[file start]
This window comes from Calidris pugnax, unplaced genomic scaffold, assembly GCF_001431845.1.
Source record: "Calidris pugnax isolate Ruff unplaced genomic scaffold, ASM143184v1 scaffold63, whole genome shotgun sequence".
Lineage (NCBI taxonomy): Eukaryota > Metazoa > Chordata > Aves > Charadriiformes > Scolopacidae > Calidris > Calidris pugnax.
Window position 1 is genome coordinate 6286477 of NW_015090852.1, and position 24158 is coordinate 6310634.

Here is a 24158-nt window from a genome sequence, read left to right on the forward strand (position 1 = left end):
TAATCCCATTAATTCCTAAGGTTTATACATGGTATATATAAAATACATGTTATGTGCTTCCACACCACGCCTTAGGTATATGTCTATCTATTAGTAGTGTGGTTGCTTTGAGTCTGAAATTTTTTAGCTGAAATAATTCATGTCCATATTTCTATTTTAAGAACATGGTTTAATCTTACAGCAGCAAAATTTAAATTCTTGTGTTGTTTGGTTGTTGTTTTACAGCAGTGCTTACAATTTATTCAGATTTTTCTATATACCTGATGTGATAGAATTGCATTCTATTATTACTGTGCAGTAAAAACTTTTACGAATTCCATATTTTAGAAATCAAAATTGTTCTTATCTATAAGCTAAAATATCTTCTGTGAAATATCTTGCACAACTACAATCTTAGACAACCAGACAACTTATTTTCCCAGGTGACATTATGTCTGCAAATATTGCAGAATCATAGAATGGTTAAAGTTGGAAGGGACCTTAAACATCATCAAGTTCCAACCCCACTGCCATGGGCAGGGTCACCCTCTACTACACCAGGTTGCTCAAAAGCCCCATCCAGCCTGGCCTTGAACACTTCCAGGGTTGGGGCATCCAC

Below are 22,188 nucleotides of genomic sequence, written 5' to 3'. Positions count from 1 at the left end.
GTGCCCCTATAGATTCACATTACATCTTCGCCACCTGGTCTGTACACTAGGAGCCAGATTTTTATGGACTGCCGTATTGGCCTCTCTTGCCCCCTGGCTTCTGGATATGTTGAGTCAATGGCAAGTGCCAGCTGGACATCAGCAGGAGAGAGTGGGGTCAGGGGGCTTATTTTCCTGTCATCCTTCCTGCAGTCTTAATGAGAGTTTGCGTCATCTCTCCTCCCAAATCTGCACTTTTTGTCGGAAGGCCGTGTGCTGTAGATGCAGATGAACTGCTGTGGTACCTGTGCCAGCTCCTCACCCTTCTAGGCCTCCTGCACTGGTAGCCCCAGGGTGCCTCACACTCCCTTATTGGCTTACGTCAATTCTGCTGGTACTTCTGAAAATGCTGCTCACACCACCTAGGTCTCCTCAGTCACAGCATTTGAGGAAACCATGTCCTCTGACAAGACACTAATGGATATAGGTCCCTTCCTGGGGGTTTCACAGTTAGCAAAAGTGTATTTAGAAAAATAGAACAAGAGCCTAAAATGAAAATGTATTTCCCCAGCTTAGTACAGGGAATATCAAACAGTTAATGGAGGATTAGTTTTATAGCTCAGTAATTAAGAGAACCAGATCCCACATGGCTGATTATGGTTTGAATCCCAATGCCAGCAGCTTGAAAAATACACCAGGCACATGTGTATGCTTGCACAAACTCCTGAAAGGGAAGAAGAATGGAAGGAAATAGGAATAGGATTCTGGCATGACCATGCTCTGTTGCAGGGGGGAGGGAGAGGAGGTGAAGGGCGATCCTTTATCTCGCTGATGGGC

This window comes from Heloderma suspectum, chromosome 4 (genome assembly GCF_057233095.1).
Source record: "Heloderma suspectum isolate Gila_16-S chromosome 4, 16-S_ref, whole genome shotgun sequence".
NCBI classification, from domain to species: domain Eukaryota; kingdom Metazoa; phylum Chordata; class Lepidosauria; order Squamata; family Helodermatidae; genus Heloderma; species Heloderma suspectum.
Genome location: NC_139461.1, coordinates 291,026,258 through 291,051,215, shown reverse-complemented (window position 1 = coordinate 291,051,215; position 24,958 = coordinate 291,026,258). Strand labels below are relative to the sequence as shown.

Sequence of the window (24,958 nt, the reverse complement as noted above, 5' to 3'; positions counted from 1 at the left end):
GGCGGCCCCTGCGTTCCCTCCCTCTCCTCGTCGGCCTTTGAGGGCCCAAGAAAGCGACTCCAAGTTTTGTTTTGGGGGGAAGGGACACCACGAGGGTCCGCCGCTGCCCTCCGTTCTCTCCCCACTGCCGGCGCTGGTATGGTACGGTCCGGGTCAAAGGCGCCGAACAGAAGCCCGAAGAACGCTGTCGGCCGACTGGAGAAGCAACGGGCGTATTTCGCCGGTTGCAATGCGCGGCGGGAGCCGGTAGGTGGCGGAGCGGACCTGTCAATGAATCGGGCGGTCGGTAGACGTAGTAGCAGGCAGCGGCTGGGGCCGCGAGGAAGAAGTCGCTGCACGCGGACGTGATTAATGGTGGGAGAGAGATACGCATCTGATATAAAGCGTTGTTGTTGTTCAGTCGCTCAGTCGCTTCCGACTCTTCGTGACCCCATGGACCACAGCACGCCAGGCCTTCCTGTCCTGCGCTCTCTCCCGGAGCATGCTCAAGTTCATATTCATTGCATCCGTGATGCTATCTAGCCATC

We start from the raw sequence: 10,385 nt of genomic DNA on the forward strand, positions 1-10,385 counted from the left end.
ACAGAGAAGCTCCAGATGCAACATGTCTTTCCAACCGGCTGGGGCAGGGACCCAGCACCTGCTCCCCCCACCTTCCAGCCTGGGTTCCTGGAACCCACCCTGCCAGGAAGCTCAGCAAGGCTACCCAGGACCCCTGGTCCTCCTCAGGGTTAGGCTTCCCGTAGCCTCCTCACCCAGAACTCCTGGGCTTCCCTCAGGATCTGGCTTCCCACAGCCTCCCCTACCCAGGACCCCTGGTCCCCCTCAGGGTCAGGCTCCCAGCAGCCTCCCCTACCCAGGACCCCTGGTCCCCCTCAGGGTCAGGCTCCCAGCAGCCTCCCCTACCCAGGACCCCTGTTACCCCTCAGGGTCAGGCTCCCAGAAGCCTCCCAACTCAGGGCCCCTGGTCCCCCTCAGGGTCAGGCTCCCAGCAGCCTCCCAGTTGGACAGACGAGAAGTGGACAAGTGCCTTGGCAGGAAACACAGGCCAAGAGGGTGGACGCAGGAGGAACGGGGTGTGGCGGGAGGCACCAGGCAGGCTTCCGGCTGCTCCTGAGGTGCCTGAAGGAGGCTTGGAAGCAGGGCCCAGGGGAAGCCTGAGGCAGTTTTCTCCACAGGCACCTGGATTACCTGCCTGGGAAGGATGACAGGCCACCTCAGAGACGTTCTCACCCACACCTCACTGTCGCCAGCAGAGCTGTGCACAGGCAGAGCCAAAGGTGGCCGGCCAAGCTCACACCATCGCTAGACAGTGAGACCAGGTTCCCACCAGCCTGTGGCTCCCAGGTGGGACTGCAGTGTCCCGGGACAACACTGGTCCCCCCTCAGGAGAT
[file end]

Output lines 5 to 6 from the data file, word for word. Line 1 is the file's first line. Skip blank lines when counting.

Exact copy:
Here is a 24158-nt window from a genome sequence, read left to right on the forward strand (position 1 = left end):
TAATCCCATTAATTCCTAAGGTTTATACATGGTATATATAAAATACATGTTATGTGCTTCCACACCACGCCTTAGGTATATGTCTATCTATTAGTAGTGTGGTTGCTTTGAGTCTGAAATTTTTTAGCTGAAATAATTCATGTCCATATTTCTATTTTAAGAACATGGTTTAATCTTACAGCAGCAAAATTTAAATTCTTGTGTTGTTTGGTTGTTGTTTTACAGCAGTGCTTACAATTTATTCAGATTTTTCTATATACCTGATGTGATAGAATTGCATTCTATTATTACTGTGCAGTAAAAACTTTTACGAATTCCATATTTTAGAAATCAAAATTGTTCTTATCTATAAGCTAAAATATCTTCTGTGAAATATCTTGCACAACTACAATCTTAGACAACCAGACAACTTATTTTCCCAGGTGACATTATGTCTGCAAATATTGCAGAATCATAGAATGGTTAAAGTTGGAAGGGACCTTAAACATCATCAAGTTCCAACCCCACTGCCATGGGCAGGGTCACCCTCTACTACACCAGGTTGCTCAAAAGCCCCATCCAGCCTGGCCTTGAACACTTCCAGGGTTGGGGCATCCAC